New Threats to Privately Owned Print Media

Monday, 26 October 2009 19:00 Reporters Without Borders Editorial Dept - Free Press

Reporters Without Borders urges the Sri Lankan authorities to take all necessary measures to investigate threatening letters received six days ago by Frederica Jansz and Munza Mushtaq, two journalists who work for the Leader Publications media group. "We will slice you up if you do not stop your writing," the letters said.

At the same time, senior newspaper employees have been questioned by the police about their sources in a new attack on editorial independence.

"The police must treat these death threats written in red ink with the utmost seriousness, especially as they were sent to two journalists whose press group has repeatedly been the target of physical violence," Reporters Without Borders said. "We urge the police to track down and arrest those who wrote these letters."

The press freedom organisation added: "It is also vital that the authorities order the security forces to put a stop to their unwarranted summonses and arrests of journalists, and to register the complaints submitted by journalists when they are physically attacked."


The editor-in-chief of the Sunday Leader newspaper, Jansz plans to go police headquarters in Mount Lavinia (just to the south of Colombo) on 27 October to file a complaint about the threatening letters (see photo) that she and Mushtaq received on 22 October. The threats may have been prompted by the newspaper's coverage of a video showing Sri Lankan soldiers executing unarmed men.

Jansz told Reporters Without Borders the letters were similar to those received by Sunday Leader managing editor Lasantha Wickrematunge three weeks before he was murdered in January 2009. "We wrote to the police station describing the threats but the police have not even contacted me (...) The Sunday Leader's publisher mentioned these persistent threats at a meeting with the president a few months ago. The president told one of his aides to follow up the matter, but since then there has been nothing."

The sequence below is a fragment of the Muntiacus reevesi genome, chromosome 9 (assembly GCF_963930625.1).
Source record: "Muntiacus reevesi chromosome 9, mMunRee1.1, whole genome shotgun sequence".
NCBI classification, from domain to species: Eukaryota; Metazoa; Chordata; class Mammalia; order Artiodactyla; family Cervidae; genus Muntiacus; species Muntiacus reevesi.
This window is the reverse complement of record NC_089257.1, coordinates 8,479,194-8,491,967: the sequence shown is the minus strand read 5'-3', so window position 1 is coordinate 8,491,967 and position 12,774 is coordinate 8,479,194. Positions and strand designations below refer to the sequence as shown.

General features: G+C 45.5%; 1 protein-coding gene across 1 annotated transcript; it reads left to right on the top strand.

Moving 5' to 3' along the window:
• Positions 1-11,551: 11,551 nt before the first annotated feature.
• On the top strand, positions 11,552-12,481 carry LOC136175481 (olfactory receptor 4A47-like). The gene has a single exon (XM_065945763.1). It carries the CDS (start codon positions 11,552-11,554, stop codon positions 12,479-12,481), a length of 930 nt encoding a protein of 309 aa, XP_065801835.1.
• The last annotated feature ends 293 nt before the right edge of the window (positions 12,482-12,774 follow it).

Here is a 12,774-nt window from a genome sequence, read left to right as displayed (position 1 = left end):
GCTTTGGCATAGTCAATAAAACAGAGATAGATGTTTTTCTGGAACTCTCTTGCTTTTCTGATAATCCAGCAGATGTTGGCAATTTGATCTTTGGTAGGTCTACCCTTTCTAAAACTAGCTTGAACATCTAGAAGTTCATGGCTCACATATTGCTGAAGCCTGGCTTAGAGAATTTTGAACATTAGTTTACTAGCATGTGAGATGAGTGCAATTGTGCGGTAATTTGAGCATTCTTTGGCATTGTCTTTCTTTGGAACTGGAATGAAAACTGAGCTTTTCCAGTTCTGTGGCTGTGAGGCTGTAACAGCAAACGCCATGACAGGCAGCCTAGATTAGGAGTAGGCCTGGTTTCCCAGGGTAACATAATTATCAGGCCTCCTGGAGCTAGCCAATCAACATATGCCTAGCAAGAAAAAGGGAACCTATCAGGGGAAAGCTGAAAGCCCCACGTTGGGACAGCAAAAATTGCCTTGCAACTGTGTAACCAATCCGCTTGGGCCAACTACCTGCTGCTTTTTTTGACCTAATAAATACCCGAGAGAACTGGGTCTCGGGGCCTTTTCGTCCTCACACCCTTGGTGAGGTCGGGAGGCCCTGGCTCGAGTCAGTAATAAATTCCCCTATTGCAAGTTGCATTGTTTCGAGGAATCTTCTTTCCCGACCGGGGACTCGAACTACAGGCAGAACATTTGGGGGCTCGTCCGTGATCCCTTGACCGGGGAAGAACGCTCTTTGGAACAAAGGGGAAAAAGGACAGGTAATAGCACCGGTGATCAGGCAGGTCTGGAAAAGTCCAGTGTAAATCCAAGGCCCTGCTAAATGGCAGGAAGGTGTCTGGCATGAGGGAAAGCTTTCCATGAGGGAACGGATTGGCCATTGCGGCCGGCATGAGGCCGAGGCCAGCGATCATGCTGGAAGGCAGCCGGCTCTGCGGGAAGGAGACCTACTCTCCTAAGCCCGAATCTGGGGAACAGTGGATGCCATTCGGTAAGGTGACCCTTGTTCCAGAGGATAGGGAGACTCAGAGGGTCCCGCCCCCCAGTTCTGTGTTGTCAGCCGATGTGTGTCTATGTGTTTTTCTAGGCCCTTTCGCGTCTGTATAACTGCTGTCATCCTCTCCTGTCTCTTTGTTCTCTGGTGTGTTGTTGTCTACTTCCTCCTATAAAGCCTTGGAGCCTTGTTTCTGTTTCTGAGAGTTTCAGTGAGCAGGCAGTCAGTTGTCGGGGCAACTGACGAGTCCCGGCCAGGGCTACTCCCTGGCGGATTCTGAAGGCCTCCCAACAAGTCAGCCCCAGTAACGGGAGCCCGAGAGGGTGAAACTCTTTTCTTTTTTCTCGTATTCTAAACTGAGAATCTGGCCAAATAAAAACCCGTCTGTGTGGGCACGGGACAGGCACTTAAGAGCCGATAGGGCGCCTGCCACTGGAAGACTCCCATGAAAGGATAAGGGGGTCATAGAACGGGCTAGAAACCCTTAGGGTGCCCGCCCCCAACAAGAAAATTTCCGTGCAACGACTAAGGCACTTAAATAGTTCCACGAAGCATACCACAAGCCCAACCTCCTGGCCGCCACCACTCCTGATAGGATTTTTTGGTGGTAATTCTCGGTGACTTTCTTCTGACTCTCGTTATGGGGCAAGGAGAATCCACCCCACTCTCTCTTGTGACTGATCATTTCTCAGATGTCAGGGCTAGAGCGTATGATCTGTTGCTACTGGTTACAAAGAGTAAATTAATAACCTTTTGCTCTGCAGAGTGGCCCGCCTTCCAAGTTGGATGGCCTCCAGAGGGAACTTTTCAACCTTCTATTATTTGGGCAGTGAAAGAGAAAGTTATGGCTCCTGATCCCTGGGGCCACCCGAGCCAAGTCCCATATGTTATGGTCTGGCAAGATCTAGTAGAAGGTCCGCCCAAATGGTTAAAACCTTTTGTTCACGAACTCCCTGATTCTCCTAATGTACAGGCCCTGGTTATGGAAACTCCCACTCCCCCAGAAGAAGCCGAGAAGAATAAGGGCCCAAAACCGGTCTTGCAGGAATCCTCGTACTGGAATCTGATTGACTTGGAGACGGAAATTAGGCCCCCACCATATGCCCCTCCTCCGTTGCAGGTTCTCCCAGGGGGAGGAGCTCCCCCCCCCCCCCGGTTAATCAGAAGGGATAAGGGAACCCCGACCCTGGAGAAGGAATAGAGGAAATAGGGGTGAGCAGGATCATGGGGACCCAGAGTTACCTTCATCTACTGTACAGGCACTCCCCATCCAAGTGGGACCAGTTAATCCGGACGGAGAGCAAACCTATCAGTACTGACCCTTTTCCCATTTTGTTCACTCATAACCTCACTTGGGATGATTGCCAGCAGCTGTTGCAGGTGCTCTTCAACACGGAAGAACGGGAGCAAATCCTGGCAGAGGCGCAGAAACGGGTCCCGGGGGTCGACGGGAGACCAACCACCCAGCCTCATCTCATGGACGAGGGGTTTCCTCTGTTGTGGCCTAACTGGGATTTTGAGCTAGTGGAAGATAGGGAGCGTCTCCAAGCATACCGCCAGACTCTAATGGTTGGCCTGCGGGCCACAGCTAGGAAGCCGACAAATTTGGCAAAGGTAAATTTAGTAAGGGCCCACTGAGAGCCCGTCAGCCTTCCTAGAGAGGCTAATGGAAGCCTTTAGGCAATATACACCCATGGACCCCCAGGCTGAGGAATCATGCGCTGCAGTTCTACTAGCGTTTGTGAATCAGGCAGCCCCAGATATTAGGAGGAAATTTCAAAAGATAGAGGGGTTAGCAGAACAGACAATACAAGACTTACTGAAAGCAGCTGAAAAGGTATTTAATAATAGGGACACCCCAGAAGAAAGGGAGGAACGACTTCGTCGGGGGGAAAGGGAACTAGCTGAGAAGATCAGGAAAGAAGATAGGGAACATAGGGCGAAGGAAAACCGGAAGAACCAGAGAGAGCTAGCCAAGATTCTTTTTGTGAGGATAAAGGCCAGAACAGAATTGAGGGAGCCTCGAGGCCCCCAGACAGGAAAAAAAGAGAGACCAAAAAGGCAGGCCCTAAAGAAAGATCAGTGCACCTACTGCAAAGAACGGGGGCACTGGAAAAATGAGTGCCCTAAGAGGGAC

Jansz and Leader Publications are currently facing three complaints brought by the president's brother, defence secretary Gotabaya Rajapaksa, one accusing her of contempt of court because she printed a profile of him in the weekly after a judge ordered the press group not to publish anything about him. The defence ministry's website has meanwhile accused the press group's lawyers of being traitors while another site linked to the ministry referred to some of Jansz's comments to foreign news media as "prostitution."

In a separate case, Chandana Sirimalwatta, the editor of the newspaper Lanka Irida, was detained and questioned by the Colombo police on 17 October about his sources for an article about tension between the president and the head of the armed forces, Gen. Sarath Fonseka. The previous day, the police had gone to the newspaper's headquarters to arrest Sirimalwatta.

On 20 October, the government information office threatened to "blacklist" online media that speculated about tension within the government.

Ruling party activists meanwhile attacked journalists who were accompanying opposition members on 4 October as they tried to approach a "palatial residence" allegedly built by a member of the president's family with public funds. Five journalists were slightly hurt. One of them told Reporters Without Borders that police at the Matara police station refused to register his complaint.

A few days before that, three Lanka Irida reporters were arrested near this residence on "terrorism charges". They were later released on bail but their equipment was confiscated.

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